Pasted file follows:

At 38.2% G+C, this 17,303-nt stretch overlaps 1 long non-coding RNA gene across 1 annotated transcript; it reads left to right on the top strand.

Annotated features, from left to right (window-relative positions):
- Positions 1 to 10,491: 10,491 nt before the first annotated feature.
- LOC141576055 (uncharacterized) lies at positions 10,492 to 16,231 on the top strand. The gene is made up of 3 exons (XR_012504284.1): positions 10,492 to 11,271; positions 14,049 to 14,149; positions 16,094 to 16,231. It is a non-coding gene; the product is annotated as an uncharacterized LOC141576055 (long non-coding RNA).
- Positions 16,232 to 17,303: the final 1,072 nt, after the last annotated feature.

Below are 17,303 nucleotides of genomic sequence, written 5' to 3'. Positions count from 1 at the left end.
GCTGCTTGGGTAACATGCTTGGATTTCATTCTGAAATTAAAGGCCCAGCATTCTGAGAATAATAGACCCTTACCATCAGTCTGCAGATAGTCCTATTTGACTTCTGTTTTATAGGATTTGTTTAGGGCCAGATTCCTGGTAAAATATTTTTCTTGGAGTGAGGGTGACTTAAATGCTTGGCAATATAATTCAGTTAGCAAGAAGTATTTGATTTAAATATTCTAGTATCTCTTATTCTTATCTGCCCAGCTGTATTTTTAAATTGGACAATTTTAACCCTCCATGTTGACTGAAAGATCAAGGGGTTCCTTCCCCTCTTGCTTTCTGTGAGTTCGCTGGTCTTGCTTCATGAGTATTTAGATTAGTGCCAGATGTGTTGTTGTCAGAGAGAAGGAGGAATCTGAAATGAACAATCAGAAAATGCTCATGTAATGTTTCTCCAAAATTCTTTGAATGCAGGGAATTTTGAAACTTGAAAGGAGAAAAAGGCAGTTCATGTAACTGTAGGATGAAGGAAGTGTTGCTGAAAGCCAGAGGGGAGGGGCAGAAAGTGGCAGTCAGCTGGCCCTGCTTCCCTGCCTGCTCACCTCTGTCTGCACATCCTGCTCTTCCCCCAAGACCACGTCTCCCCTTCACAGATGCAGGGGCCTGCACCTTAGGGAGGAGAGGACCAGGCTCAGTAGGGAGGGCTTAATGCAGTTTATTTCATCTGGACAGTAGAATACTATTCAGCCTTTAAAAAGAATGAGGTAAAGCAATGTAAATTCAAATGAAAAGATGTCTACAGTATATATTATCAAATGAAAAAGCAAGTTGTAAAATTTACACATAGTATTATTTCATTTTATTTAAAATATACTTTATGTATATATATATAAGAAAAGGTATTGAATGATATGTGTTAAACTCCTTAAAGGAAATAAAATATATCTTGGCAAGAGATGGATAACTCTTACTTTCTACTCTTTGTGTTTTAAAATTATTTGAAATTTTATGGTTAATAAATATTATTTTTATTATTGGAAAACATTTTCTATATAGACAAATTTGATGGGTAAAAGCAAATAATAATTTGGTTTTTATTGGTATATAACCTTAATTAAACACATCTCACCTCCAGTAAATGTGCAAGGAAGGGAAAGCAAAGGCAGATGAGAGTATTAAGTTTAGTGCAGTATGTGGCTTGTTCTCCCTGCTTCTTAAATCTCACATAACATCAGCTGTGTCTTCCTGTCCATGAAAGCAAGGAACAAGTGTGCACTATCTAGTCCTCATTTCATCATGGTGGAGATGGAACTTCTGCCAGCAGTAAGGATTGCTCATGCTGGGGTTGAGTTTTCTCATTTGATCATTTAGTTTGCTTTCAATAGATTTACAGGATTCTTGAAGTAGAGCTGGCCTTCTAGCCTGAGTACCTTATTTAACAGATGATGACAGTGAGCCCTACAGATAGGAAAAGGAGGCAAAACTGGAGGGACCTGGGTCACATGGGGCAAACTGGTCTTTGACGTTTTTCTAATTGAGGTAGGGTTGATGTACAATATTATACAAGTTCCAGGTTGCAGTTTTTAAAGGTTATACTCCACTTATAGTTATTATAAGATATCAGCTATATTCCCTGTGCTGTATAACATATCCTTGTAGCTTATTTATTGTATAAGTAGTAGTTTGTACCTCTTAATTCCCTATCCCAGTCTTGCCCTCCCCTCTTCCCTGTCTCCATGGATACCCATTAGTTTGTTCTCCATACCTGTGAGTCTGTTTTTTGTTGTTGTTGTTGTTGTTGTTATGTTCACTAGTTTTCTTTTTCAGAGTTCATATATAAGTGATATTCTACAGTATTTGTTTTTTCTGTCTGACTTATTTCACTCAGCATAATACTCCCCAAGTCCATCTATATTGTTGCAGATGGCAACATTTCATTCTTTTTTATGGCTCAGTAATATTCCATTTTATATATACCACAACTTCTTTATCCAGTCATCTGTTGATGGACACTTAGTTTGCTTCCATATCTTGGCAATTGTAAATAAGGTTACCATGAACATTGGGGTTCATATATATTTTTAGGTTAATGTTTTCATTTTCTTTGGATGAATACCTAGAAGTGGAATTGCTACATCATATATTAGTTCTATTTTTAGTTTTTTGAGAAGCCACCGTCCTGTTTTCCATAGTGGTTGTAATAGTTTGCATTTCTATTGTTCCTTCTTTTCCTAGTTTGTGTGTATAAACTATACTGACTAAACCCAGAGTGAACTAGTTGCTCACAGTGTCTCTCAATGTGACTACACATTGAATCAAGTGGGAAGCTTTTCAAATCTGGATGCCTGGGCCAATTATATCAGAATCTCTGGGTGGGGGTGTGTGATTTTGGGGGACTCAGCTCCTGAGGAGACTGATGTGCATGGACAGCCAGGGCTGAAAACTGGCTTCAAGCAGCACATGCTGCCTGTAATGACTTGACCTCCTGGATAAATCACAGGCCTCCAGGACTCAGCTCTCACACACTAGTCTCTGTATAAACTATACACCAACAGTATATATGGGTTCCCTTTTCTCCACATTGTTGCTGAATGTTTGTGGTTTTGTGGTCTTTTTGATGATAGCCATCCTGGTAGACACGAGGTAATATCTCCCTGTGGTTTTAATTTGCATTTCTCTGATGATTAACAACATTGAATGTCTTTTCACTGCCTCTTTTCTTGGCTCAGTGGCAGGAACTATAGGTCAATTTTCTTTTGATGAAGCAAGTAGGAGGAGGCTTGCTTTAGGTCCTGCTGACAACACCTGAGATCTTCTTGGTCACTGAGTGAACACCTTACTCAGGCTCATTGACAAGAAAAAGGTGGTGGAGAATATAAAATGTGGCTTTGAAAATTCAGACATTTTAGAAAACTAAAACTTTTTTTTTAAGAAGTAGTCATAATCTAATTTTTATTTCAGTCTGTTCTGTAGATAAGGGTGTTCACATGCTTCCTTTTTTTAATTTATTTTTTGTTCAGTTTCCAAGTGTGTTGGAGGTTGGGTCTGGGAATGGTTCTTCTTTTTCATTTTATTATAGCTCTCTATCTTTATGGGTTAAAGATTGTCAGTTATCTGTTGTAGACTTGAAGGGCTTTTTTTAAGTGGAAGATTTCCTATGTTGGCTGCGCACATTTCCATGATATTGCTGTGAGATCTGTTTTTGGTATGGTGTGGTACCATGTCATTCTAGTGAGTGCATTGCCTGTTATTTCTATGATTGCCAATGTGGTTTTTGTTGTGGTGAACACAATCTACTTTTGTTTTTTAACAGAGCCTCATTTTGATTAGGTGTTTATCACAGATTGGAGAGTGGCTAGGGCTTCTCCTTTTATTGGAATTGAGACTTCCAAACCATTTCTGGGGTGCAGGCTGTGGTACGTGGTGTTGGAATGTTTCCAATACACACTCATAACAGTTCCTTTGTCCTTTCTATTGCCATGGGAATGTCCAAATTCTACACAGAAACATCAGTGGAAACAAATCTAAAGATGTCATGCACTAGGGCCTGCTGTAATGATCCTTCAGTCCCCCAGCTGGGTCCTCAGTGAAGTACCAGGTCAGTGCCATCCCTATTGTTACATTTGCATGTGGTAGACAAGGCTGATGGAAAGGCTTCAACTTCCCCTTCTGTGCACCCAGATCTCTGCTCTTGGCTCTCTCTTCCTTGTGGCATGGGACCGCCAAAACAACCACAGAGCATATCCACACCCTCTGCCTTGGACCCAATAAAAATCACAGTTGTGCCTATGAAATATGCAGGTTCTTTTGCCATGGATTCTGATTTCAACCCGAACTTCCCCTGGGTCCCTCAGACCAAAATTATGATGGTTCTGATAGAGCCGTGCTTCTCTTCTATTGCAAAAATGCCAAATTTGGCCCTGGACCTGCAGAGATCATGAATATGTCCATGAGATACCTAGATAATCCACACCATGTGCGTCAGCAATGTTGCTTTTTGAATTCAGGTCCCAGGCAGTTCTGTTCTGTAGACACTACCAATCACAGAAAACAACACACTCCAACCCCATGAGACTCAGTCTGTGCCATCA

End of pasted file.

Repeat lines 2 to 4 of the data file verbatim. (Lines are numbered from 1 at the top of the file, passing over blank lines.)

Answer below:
Annotated features, from left to right (window-relative positions):
- Positions 1 to 10,491: 10,491 nt before the first annotated feature.
- LOC141576055 (uncharacterized) lies at positions 10,492 to 16,231 on the top strand. The gene is made up of 3 exons (XR_012504284.1): positions 10,492 to 11,271; positions 14,049 to 14,149; positions 16,094 to 16,231. It is a non-coding gene; the product is annotated as an uncharacterized LOC141576055 (long non-coding RNA).